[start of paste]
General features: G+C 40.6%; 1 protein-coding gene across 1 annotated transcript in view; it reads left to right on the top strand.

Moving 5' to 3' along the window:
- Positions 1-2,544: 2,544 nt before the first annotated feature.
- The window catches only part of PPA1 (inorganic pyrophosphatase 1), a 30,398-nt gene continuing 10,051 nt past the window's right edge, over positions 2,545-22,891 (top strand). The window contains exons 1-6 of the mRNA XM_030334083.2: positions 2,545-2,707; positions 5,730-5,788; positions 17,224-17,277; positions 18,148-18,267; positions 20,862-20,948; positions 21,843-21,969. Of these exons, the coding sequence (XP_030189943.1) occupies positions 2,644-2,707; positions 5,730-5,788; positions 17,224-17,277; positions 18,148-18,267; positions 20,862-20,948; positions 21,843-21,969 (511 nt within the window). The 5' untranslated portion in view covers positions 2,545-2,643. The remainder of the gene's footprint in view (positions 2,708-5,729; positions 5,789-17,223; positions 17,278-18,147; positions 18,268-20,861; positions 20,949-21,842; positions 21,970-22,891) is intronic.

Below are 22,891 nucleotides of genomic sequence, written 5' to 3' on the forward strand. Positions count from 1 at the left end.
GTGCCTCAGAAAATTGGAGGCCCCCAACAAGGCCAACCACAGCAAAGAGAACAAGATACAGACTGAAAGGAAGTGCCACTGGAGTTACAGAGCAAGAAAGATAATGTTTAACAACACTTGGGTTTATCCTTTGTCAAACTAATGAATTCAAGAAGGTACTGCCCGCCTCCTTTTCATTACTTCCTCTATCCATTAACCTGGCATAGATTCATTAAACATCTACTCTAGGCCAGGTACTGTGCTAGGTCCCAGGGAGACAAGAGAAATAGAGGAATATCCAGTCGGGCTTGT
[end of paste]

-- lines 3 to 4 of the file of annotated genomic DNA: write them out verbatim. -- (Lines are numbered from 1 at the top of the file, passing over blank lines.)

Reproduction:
- Positions 1-2,544: 2,544 nt before the first annotated feature.
- The window catches only part of PPA1 (inorganic pyrophosphatase 1), a 30,398-nt gene continuing 10,051 nt past the window's right edge, over positions 2,545-22,891 (top strand). The window contains exons 1-6 of the mRNA XM_030334083.2: positions 2,545-2,707; positions 5,730-5,788; positions 17,224-17,277; positions 18,148-18,267; positions 20,862-20,948; positions 21,843-21,969. Of these exons, the coding sequence (XP_030189943.1) occupies positions 2,644-2,707; positions 5,730-5,788; positions 17,224-17,277; positions 18,148-18,267; positions 20,862-20,948; positions 21,843-21,969 (511 nt within the window). The 5' untranslated portion in view covers positions 2,545-2,643. The remainder of the gene's footprint in view (positions 2,708-5,729; positions 5,789-17,223; positions 17,278-18,147; positions 18,268-20,861; positions 20,949-21,842; positions 21,970-22,891) is intronic.